Why Value Networking is essential or why shopping for skills on LinkedIn might get one in trouble.

Written by
Katya (Ekaterina) Casey

An example of the difference between U3 Explore and LinkedIn approach to professional networking. I use LinkedIn regularly myself following the posts of the people whose opinion I value and from whom I learn. Today on LinkedIn, I came across a simple explanation of why building a Value Network that is assembled and promoted not by paid campaigns but by our personal experiences will save us from trouble. The bottom line is that paid advertisements do not guarantee the quality of advice or service. Reference-based relationships do.

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When I describe to other professionals what we do on U3 Explore many replies with: “oh, it is just like on LinkedIn.” And I reply that we are anti-LinkedIn.
Now I can share a perfect example of the difference. I use LinkedIn regularly myself following the posts of the people whose opinion I value and from whom I learn. Today on LinkedIn, I came across a simple explanation of why building a Value Network that is assembled and promoted not by paid campaigns but by our personal experiences will save one from trouble.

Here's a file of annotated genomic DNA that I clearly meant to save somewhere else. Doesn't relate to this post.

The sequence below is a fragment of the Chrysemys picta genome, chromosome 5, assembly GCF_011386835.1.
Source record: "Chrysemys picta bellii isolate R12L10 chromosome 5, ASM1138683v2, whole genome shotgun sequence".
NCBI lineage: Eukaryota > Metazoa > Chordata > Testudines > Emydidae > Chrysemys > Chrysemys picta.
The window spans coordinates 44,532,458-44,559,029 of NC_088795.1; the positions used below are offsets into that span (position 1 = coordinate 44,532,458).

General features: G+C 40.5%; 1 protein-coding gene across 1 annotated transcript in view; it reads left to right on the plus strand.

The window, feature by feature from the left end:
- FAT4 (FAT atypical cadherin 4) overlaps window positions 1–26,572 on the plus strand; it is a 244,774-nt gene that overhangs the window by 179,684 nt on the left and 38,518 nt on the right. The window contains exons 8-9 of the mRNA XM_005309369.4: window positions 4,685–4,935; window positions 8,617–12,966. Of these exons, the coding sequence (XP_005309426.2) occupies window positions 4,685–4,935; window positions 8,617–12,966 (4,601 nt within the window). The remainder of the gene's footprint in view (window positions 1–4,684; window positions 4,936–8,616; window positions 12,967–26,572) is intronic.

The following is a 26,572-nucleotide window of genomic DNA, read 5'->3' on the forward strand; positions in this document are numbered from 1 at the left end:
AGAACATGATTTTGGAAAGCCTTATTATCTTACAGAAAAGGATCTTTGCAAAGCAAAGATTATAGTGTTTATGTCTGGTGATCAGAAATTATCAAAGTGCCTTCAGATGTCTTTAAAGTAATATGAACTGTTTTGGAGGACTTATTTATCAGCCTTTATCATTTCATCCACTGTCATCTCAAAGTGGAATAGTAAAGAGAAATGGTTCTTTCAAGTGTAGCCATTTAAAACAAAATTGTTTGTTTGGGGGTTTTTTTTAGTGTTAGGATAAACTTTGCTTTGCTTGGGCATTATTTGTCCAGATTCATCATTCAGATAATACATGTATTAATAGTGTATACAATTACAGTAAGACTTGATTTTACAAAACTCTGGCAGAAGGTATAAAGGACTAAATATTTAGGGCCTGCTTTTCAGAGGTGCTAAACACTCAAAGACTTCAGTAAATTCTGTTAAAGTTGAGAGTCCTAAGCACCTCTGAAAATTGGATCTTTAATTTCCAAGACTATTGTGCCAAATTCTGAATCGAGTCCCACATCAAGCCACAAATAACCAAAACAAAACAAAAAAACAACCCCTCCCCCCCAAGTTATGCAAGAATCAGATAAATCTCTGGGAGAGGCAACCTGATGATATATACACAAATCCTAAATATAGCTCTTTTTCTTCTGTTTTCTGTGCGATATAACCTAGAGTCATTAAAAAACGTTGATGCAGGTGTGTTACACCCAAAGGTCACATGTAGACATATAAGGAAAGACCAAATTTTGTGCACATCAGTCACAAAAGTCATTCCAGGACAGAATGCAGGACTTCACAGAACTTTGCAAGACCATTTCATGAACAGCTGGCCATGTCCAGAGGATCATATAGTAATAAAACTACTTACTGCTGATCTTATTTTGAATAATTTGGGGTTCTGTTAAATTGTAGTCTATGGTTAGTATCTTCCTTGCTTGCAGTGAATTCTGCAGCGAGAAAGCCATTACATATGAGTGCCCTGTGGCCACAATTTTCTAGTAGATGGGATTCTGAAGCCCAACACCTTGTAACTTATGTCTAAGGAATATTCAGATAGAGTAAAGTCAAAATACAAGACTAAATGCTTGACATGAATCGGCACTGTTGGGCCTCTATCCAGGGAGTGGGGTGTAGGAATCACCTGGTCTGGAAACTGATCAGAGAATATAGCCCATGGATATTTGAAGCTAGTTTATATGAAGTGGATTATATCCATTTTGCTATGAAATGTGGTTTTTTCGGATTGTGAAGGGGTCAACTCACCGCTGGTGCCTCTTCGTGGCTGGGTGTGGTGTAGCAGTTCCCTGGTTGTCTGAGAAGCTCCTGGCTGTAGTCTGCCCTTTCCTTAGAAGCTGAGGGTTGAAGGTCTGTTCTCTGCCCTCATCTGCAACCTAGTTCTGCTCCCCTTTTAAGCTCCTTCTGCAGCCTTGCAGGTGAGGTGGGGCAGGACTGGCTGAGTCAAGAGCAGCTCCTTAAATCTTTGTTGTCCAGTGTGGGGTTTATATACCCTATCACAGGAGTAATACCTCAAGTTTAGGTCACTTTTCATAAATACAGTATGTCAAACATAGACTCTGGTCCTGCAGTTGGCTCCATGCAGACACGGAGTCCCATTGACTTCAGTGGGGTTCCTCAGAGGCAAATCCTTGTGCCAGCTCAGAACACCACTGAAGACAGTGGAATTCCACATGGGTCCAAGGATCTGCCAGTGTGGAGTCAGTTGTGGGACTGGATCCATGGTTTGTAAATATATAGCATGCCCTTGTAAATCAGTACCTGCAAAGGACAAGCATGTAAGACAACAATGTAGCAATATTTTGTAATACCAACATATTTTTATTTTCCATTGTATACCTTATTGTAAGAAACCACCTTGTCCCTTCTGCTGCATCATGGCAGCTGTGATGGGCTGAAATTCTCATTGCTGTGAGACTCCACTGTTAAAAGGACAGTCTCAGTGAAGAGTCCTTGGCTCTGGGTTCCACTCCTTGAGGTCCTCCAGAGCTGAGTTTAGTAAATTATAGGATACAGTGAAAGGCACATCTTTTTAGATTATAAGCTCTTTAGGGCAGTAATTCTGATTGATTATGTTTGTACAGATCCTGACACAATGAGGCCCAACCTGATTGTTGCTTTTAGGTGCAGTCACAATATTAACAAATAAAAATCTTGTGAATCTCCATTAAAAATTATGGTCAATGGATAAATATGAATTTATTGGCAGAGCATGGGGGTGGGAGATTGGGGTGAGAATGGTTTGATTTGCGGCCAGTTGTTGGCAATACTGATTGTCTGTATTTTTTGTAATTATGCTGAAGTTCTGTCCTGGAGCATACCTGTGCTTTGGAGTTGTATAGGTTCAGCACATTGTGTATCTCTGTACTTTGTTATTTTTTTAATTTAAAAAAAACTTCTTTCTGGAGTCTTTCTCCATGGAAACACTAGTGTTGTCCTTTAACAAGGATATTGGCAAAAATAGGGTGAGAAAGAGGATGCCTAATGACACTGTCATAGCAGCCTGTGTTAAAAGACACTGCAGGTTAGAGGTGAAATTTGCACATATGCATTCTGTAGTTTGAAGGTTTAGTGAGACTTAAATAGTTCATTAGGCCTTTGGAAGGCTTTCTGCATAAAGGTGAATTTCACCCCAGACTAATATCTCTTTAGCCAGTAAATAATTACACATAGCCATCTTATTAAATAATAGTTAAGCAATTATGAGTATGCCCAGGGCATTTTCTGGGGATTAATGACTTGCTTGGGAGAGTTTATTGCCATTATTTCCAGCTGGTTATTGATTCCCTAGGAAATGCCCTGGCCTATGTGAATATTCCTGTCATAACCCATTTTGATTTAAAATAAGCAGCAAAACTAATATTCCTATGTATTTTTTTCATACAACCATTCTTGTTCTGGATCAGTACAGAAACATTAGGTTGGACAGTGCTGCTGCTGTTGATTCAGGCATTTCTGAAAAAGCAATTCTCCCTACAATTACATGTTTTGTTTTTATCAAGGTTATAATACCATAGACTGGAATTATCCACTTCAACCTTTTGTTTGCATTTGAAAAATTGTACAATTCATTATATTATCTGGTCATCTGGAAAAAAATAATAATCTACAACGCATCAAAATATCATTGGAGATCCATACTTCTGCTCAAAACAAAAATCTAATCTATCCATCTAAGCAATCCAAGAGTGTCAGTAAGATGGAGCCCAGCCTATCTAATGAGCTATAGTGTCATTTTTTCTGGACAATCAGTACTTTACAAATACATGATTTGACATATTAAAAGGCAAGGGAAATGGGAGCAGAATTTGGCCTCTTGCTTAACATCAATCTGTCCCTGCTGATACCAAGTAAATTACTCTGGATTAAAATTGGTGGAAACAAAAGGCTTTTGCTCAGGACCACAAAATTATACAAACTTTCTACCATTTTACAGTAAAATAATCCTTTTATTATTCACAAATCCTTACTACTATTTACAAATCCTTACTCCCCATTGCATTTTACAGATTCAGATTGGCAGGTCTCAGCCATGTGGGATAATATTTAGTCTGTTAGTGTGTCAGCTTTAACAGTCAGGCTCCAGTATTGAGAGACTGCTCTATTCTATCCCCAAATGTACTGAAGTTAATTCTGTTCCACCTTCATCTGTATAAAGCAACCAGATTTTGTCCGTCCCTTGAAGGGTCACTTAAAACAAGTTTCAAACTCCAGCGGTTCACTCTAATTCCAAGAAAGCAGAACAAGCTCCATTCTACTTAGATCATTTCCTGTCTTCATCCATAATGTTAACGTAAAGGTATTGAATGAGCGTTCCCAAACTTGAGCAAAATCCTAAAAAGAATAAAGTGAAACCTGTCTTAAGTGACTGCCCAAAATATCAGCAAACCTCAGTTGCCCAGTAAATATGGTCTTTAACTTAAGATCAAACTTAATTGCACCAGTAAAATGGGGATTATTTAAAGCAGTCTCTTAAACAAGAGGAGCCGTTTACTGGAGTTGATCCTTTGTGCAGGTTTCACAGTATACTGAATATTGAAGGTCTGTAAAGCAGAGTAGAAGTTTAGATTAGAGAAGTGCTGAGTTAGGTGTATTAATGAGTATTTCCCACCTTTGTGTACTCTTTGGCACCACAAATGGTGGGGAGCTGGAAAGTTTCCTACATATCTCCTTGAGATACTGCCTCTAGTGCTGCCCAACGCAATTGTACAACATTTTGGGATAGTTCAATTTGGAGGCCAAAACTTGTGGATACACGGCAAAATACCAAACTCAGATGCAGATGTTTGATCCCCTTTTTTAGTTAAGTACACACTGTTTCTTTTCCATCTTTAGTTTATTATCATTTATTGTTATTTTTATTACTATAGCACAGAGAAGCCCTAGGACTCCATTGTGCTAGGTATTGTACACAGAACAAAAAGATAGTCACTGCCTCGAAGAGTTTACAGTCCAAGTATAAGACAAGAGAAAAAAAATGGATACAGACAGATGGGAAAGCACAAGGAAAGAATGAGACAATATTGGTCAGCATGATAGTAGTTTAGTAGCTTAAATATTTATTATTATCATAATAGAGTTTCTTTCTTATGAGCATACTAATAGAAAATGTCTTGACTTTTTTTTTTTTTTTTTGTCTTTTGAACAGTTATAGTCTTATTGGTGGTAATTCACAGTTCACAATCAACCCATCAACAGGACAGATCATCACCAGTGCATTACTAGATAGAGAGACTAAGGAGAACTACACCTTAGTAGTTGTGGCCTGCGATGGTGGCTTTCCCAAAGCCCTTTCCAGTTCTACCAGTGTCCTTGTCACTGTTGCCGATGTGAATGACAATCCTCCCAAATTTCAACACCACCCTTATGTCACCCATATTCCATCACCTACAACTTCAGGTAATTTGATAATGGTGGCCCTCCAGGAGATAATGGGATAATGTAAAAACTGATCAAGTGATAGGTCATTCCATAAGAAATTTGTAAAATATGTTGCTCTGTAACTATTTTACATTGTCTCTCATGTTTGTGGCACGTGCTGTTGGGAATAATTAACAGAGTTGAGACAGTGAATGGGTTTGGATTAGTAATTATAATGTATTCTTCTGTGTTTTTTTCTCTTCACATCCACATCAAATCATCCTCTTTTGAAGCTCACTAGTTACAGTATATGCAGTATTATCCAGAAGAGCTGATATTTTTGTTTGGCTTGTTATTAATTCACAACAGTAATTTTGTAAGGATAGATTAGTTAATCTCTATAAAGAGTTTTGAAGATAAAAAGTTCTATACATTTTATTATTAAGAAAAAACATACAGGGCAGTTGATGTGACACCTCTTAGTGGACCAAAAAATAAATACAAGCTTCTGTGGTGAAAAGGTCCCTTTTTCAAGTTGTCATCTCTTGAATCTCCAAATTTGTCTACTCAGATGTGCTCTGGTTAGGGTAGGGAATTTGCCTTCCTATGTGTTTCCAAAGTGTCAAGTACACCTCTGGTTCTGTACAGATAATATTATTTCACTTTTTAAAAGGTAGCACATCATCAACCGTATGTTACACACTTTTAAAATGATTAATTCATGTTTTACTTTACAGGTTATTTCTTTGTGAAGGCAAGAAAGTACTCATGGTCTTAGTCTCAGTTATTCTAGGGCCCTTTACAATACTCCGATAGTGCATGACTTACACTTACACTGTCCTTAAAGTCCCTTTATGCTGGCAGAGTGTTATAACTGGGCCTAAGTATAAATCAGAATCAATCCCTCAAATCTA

Over the last few years, we focused on building a strong network of small businesses and consultants based on 20-30 years of our personal experiences in the industry. We started with geosciences (for some people, it is already a comprehensive approach) and extended ourselves in the world of technologies and startups.
We do not only go to geoscience events, but we are also participating in the meetings of software developers, startups, business intelligence, and market assessment specialists. We even tried to join HR conferences but got rejected since we are not HR professionals. But it is the other story…
Today, let me tell you how the U3Explore Value-based network saved me from the fraud published on LinkedIn. While checking some messages on LinkedIn, I’ve noticed a cute promotion in the picture below.

LinkedIn promoted posts May 2020

I followed the link and ended up on a slick looking website.

Cloud advisory board website

I browsed around and found perfect marketing images and quotes. I think there is a lot of value in quality advisory boards on the projects, and the first impression of the site was excellent. I shared this link with our technical partner, whose business uses cloud-based computing. He immediately warned me about the fraudulent nature of this site and the people behind it. This site is steadily promoted on LinkedIn, and I am sure there are many more examples like that on the internet.
The bottom line is that paid advertisements do not guarantee the quality of advice or service. Reference-based relationships do.

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Technology
Geography
Global